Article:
The Bipartisan Innovation Act aims to invest in critical manufacturing for things like semiconductors and reshore supply chains. But the legislation also needs to include language to help workers and manufacturers fight unfair trade.
It’s time to take action, folks.
Right now, Congress is considering the Bipartisan Innovation Act. You probably have heard of it before; various versions of it have been called a number of different names over the past year, including the America COMPETES Act and the United States Innovation and Competition Act (USICA). The press often refers to it as the “China competitiveness bill,” since its overall goal is to strengthen critical manufacturing and help the United States compete against China globally.
Both the House and the Senate have passed their versions of the legislation, and now it’s up to the two chambers to resolve the differences between the two versions and get something to President Biden’s desk. There’s a lot to like in the legislation, but there’s something critical missing in the Senate version: The Leveling the Playing Field Act 2.0.
Included in the House version, the bipartisan Leveling the Playing Field Act 2.0 is designed to modernize America’s trade remedy laws to give manufacturers and workers the tools they need to compete globally against countries like China that don’t abide by the rules of global trade. This language is critical to making sure the Bipartisan Innovation Act is effective.
Unfortunately, it’s not enough to merely invest in manufacturing — action also must be taken to ensure that American workers and manufacturers can compete at a time when China’s government is aiming to dominate global industry.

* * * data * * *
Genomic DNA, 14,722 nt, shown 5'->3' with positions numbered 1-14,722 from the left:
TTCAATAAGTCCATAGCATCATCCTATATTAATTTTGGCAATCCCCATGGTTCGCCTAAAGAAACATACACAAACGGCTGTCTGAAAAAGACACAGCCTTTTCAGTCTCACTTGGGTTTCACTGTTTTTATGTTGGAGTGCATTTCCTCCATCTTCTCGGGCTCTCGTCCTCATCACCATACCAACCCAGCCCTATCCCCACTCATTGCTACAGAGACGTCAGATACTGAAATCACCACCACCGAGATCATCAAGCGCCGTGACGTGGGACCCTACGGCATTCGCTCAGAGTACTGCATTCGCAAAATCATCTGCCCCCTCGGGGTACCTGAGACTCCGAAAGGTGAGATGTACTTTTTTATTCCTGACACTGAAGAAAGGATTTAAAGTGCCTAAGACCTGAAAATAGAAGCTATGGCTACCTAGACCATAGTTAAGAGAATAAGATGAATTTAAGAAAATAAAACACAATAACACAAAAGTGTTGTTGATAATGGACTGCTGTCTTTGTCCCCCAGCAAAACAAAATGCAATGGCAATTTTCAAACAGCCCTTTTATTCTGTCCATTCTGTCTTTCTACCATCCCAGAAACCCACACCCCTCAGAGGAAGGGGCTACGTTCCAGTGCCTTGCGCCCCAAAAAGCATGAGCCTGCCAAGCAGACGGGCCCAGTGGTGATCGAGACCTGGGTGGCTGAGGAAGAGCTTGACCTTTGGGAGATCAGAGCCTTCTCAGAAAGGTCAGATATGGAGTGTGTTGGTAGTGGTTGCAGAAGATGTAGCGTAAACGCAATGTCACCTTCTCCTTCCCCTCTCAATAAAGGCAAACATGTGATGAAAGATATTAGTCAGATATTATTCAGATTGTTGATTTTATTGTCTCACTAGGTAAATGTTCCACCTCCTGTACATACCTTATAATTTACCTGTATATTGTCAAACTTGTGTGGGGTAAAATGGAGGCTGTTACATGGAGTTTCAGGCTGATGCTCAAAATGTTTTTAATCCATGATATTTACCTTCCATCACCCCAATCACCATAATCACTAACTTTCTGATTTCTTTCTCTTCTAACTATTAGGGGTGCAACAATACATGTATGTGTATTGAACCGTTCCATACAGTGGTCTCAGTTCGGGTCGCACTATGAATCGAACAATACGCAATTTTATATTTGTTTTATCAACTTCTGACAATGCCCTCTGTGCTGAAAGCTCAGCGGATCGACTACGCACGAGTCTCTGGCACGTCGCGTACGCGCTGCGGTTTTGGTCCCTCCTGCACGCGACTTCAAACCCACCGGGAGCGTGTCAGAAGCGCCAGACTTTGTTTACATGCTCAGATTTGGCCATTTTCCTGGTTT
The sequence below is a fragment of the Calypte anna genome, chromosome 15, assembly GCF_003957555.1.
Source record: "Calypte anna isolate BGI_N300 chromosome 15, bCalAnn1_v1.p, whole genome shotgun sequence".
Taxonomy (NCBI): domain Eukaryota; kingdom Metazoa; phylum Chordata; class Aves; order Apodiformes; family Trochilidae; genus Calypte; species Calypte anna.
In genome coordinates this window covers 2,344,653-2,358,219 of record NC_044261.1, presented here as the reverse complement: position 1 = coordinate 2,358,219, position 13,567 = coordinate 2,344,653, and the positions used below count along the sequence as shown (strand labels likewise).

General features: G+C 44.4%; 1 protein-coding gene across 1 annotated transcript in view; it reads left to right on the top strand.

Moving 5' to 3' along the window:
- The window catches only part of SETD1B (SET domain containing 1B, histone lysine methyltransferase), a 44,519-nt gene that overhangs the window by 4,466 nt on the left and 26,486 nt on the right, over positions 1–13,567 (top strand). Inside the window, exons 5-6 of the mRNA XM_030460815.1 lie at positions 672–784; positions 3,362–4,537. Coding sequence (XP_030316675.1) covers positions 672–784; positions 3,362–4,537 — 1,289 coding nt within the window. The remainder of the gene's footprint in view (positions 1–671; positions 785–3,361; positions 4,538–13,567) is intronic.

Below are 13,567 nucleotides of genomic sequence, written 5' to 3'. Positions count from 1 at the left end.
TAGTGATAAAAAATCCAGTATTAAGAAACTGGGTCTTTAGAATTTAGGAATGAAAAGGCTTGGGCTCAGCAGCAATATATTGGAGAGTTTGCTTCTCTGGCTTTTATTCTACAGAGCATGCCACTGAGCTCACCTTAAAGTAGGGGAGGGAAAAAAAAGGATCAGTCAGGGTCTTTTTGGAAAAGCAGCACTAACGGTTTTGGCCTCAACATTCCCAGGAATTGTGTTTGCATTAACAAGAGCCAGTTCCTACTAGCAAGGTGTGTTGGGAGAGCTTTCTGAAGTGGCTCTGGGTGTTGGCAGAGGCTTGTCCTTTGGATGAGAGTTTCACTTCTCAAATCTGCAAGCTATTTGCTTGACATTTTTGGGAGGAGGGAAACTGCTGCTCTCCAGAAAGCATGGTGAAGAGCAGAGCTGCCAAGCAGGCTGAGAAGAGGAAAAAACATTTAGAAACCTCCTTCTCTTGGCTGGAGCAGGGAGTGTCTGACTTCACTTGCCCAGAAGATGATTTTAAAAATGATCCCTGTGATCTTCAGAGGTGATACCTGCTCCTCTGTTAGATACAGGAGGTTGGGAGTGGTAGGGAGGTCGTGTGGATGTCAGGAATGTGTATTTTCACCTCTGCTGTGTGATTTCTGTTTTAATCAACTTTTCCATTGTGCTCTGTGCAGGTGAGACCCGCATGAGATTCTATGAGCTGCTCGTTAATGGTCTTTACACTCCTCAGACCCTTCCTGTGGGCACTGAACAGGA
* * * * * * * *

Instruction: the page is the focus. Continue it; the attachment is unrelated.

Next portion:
We saw the consequence of lax trade enforcement with the U.S. solar panel industry. At the start of the 21st century, former Presidents George W. Bush and Barack Obama both took steps to encourage solar panel production and power clean energy. For a time, it looked like it had paid off! At one point, there were 75 major solar factories in the United States, and the country made 22% of the world’s solar panels.
Today, that percentage is at 1%. China used a litany of unfair trade practices to overrun the market, and the United States didn’t do enough to stand up for its own producers and workers.
We can’t let that happen again, especially considering the enormous potential of reshoring supply chains and pivoting to clean energy. And we have to maximize our ability to enforce our trade laws, as countries like China have gotten increasingly sophisticated in their efforts to evade trade rules and seize U.S. market share.
For example, there’s the “whack-a-mole” problem, in which trade remedy orders are put in place on imports for one country, leading to the U.S. market being flooded with dumped imports of that same product from another country. Under the Leveling the Playing Field Act 2.0, the process for trade relief in these types of cases would be expedited, allowing action to be taken much sooner and minimizing the damage to American workers and companies.
There are a number of other trade tools included in the bill, including those to address cross-border subsidization, in which foreign governments subsidize their own manufacturers in third country markets; give the Commerce Department additional tools to combat cost distortion; and clarify the Commerce Department’s authority for trade enforcement proceedings.
There’s widespread support for many of the things included in the Bipartisan Innovation Act; there aren’t a whole lot of people out there arguing that the United States doesn’t need to invest more in semiconductor production, for example. But these investments will not be enough unless American manufacturers and workers have the ability to stand up to global trade cheats.